Language English Summary Language Original Title
Series Editor Series Title Abbreviated Series Title
Series Volume Series Issue Edition
ISSN 1351-0711 ISBN Medium
Area Expedition Conference
Notes PMID:22645325 Approved no
Call Number IDA @ john @ Serial 156
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Author Haus, E.L.; Smolensky, M.H.
Title Shift work and cancer risk: potential mechanistic roles of circadian disruption, light at night, and sleep deprivation Type Journal Article
Year 2013 Publication Sleep Medicine Reviews Abbreviated Journal Sleep Med Rev
Volume 17 Issue 4 Pages 273-284
Keywords Cell Cycle/physiology; Circadian Rhythm/*physiology; Epigenesis, Genetic/physiology; Humans; Light; Melatonin/physiology; Neoplasms/*etiology; Risk Factors; Sleep Deprivation/*complications; Work Schedule Tolerance/*physiology; oncogenesis
Abstract Shift work that includes a nighttime rotation has become an unavoidable attribute of today's 24-h society. The related disruption of the human circadian time organization leads in the short-term to an array of jet-lag-like symptoms, and in the long-run it may contribute to weight gain/obesity, metabolic syndrome/type II diabetes, and cardiovascular disease. Epidemiologic studies also suggest increased cancer risk, especially for breast cancer, in night and rotating female shift workers. If confirmed in more controlled and detailed studies, the carcinogenic effect of night and shift work will constitute additional serious medical, economic, and social problems for a substantial proportion of the working population. Here, we examine the possible multiple and interconnected cancer-promoting mechanisms as a consequence of shift work, i.e., repeated disruption of the circadian system, pineal hormone melatonin suppression by exposure to light at night, sleep-deprivation-caused impairment of the immune system, plus metabolic changes favoring obesity and generation of proinflammatory reactive oxygen species.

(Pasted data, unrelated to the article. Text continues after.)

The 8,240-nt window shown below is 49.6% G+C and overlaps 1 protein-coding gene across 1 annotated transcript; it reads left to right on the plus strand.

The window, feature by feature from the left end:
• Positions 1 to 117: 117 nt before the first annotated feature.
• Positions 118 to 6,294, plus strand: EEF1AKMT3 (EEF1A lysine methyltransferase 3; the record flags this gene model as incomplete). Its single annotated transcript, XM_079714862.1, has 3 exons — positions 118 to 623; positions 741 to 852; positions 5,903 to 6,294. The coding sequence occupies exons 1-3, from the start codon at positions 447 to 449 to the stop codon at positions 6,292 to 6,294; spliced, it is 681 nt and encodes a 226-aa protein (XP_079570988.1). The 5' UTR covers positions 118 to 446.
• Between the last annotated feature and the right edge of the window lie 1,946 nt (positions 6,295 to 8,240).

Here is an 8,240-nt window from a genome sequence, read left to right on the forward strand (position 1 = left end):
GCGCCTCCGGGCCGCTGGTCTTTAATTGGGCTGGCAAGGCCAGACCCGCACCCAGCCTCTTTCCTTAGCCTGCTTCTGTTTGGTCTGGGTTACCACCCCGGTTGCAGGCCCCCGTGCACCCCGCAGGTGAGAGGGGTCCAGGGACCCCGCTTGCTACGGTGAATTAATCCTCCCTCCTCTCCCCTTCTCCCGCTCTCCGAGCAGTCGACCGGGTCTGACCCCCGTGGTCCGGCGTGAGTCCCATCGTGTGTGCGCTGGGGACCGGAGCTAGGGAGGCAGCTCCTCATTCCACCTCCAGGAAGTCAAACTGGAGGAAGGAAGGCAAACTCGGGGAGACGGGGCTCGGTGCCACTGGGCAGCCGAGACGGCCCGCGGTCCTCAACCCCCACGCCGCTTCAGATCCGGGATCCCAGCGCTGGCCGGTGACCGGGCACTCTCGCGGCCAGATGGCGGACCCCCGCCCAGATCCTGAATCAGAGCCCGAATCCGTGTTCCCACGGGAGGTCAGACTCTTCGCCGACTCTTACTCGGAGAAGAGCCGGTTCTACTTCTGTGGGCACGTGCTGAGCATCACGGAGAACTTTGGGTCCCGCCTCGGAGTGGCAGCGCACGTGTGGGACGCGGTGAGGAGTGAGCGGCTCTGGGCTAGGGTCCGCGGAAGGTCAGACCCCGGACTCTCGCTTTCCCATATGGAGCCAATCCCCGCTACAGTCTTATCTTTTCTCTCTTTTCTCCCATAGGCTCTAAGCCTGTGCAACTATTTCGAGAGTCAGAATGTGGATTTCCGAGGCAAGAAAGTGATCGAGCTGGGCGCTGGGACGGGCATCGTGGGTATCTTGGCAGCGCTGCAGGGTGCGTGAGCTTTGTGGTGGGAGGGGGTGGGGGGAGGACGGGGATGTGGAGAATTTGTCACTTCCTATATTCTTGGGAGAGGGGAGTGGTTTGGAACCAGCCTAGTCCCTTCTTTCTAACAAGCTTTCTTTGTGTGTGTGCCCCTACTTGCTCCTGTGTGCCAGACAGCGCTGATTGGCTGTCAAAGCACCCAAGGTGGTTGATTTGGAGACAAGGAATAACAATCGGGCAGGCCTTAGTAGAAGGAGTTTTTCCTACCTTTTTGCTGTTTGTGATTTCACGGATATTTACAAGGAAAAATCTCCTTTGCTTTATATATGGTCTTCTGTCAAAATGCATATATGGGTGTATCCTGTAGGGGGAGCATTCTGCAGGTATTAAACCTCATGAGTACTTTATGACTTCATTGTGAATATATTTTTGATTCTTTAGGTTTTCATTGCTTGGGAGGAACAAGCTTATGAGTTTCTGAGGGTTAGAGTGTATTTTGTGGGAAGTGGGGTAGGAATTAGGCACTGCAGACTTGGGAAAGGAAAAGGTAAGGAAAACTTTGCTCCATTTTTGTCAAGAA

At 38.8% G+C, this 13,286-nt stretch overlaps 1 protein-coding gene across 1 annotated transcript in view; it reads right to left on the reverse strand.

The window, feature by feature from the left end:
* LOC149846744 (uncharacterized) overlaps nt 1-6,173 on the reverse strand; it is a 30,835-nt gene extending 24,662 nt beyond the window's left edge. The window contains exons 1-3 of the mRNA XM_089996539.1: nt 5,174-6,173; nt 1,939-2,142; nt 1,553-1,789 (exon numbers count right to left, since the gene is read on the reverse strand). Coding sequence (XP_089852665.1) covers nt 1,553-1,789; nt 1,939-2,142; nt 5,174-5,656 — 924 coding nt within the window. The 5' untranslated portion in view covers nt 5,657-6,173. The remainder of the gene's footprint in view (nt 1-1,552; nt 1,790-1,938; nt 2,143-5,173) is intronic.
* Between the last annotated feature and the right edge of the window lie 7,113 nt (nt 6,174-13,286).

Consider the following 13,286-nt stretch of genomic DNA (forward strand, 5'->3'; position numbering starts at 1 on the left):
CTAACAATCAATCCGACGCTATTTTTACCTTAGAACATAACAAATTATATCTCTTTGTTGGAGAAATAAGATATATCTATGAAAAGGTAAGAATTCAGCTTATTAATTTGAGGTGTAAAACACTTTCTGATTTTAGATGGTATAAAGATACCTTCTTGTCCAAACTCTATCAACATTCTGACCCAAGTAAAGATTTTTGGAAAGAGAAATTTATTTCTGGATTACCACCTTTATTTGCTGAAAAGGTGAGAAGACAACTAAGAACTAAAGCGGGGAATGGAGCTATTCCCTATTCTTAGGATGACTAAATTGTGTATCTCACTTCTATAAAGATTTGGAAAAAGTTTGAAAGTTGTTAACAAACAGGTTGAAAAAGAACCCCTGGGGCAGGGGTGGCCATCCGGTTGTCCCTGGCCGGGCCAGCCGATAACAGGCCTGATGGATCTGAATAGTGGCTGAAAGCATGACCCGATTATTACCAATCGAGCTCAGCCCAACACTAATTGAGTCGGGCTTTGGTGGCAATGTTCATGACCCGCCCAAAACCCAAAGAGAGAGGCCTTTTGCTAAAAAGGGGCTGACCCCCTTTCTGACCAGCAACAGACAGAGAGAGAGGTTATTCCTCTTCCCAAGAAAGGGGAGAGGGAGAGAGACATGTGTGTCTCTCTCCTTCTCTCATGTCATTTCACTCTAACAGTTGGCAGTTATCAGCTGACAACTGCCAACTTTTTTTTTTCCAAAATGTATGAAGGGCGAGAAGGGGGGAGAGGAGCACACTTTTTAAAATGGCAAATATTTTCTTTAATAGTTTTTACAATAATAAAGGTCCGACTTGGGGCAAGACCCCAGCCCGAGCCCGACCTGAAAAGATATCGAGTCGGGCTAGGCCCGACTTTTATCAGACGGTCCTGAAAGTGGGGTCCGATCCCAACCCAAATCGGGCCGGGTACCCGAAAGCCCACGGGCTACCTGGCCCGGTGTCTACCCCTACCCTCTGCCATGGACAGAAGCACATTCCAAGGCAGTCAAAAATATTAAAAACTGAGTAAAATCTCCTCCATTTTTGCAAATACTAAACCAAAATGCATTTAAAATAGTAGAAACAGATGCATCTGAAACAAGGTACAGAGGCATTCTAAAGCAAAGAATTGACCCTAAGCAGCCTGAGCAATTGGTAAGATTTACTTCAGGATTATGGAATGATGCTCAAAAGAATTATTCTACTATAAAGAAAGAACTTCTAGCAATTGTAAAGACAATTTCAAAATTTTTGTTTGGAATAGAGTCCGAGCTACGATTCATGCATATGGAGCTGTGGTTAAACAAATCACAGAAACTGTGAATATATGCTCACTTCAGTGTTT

Address Department of Laboratory Medicine & Pathology, University of Minnesota and Health Partners Medical Group, Regions Hospital, 640 Jackson Street, St. Paul, Minnesota 55101, USA. Erhard.X.Haus@HealthPartners.com
Corporate Author Thesis
Publisher Place of Publication Editor
Language English Summary Language Original Title
Series Editor Series Title Abbreviated Series Title
Series Volume Series Issue Edition
ISSN 1087-0792 ISBN Medium
Area Expedition Conference
Notes PMID:23137527 Approved no
Call Number IDA @ john @ Serial 157
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Author Kloog, I.; Portnov, B.A.; Rennert, H.S.; Haim, A.